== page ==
We are familiar with the fact that organizations are made of networks of relationships. What we rarely try to identify is what Fritjof Capra in his book The Hidden Connection: A Science for Sustainable Living calls “boundaries of identity and interaction” and how these can influence the success or failure of our HR initiatives.
So, what are these boundaries and how can we seek to unveil them within our organizations? Lets try to analyze them from the perspective of their effects. Have you ever been in a situation in which you had to reorganize, followed all the customary procedures to define who adds more value, who less, what positions you actually need and which seem superfluous? You then implement and suddenly find that the organization has lost some key component that had not been identified and things don’t quite work as expected. Giles Hutchins, in his book “The Nature of Business” says that:
“(…) in business, it is not always obvious which parts of the organization that are not overtly adding value are merely there for the ride, or are providing a subtle benefit unmeasured by the normal performance assessment process. Cutting dead wood from an organization in challenging times may be prudent, yet damaging a useful web of stakeholder relations in times when greater resilience is needed is not prudent.”
Understanding the subtle networks of relationships that exist within an organization can be an art. We also need to understand that these relationships are not static. Like Hutchins mentions in his book, “two organisms can have many different types of relationship over time, or even at the same time.” Therefore our observation of the organization cannot be a one-time-only occurrence.
We need to establish our own networks and take every opportunity we have to observe and interact with as many people in the organization as possible and keep track of what we find. This will enable us to develop a map that overlays the organizational chart creating a picture that combines the formal and informal networks that exist. If someone moves from one position to another, that does not mean that the relationship they have with their former group ends, their influence is probably still there if there was a strong bond within the team.
Who are the people that employees mention when they are discussing examples of leadership? Who do they look to when they want to see what it takes to be successful? Who do they go to when they seek coaching? It is more frequent than not that these are not their direct managers unless they report into one of those great leaders that tend to be so few.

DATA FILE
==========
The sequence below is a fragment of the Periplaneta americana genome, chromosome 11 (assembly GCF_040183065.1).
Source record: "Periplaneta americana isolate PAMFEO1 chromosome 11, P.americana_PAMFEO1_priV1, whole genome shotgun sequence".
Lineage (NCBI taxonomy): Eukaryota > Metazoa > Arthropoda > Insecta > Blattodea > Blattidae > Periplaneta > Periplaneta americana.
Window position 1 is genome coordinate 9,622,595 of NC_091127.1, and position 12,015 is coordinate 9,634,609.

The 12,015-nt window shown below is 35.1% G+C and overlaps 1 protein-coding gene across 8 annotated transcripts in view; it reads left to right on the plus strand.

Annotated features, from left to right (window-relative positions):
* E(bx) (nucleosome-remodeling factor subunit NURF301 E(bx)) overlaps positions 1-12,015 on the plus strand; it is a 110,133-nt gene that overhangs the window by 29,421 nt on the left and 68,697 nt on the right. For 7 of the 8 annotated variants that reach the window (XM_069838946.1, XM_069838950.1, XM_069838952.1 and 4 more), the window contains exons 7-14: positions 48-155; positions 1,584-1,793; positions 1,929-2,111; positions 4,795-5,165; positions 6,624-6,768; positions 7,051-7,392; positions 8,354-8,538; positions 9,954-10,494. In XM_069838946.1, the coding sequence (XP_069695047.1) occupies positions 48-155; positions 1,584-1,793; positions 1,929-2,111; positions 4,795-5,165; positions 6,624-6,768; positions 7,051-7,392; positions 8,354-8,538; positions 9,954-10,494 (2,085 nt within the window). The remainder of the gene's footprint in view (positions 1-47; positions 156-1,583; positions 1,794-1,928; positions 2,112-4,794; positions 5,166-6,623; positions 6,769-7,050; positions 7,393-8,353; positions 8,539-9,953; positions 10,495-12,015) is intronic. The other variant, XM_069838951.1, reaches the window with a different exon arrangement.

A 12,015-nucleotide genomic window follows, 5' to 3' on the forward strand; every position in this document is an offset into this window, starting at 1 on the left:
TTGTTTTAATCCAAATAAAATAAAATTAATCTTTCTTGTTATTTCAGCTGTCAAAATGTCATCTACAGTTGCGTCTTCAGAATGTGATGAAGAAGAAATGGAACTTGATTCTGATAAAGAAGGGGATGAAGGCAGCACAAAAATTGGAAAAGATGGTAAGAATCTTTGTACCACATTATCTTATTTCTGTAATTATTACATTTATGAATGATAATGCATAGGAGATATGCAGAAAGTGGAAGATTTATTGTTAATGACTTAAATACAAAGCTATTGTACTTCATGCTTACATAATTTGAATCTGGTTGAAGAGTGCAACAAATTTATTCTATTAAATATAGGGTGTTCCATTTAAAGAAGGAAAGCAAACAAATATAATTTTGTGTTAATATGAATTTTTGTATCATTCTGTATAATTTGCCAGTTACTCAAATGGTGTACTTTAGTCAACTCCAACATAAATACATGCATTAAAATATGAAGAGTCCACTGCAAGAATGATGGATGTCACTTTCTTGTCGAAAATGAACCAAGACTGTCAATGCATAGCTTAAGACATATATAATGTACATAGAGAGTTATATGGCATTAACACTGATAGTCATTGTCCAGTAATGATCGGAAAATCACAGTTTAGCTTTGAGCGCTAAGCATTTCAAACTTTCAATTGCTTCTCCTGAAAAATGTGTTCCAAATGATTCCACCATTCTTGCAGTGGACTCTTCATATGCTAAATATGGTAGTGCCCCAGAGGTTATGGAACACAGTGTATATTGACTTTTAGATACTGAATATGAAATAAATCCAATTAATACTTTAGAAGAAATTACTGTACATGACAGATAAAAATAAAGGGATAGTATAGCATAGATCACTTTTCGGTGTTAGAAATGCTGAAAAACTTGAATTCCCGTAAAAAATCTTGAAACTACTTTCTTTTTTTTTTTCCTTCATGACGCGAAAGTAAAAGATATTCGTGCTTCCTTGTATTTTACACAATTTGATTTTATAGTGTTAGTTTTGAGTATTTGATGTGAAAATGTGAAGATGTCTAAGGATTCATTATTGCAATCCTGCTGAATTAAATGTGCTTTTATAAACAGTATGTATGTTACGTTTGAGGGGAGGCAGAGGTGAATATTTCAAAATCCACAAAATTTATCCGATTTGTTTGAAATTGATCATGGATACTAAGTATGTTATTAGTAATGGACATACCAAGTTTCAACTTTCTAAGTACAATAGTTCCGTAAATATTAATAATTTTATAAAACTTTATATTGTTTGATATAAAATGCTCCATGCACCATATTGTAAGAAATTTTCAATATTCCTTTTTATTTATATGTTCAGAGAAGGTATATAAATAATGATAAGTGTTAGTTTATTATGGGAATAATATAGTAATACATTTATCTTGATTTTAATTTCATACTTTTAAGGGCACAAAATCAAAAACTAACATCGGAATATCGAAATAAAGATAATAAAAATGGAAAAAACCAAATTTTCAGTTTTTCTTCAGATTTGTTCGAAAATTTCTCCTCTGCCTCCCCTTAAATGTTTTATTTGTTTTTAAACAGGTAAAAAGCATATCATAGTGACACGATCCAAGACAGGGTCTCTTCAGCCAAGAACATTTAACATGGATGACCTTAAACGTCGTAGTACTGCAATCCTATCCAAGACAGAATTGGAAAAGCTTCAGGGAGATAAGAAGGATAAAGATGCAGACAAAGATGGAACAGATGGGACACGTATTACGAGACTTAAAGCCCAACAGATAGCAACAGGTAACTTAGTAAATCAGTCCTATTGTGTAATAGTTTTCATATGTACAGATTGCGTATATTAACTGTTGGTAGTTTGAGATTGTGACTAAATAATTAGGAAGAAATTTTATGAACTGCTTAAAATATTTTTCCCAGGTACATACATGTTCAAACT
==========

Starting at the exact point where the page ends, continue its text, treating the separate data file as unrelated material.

Who do employees identify with? Are there teams that have a strong sense of identity? What drives this cohesiveness? Is it the formal leader of the team or is there a team member that seems to be the driving force behind it? When there is a team that is viewed as a positive example, what we do to that team will also have an impact on the rest of the organization. If we eliminate it because the work they specifically do is not needed any more, what we are saying is that we do not value the principles on which this team operated. If, on the other hand, we figure out how to deploy the team to other work, we are reinforcing that this is the model we want people to immitate.
From the opposite perspective, are there teams that we have identified as being dysfunctional? What are the characteristics of the leader? What is the driver of the lack of identity? Can we identify a specific person that seems to be the disrupting factor? It has been my experience that most of dysfunctional teams lack good leaders. When I have been able to identify a team whose dynamics are negative, it normally correlates with managers that are “old school”, not on board with what the organization is now asking them to do, and frequently boycotting initiatives through sarcastic comments, or they are weak and unwilling to take charge and address the negative behavior of a team member.
A thorough knowledge of these networks, and the understanding of the organization dynamics that it provides, will provide us with vital information we need when we are developing our HR Strategy and programs. As I mentioned in “Why do HR Strategies Fail?”, we definitely also need to have a thorough understanding of the business strategy. Through our work to learn the business we can gain much of the knowledge we need and this will enable us to be attune to the subtle networks that influence what the organization can achieve.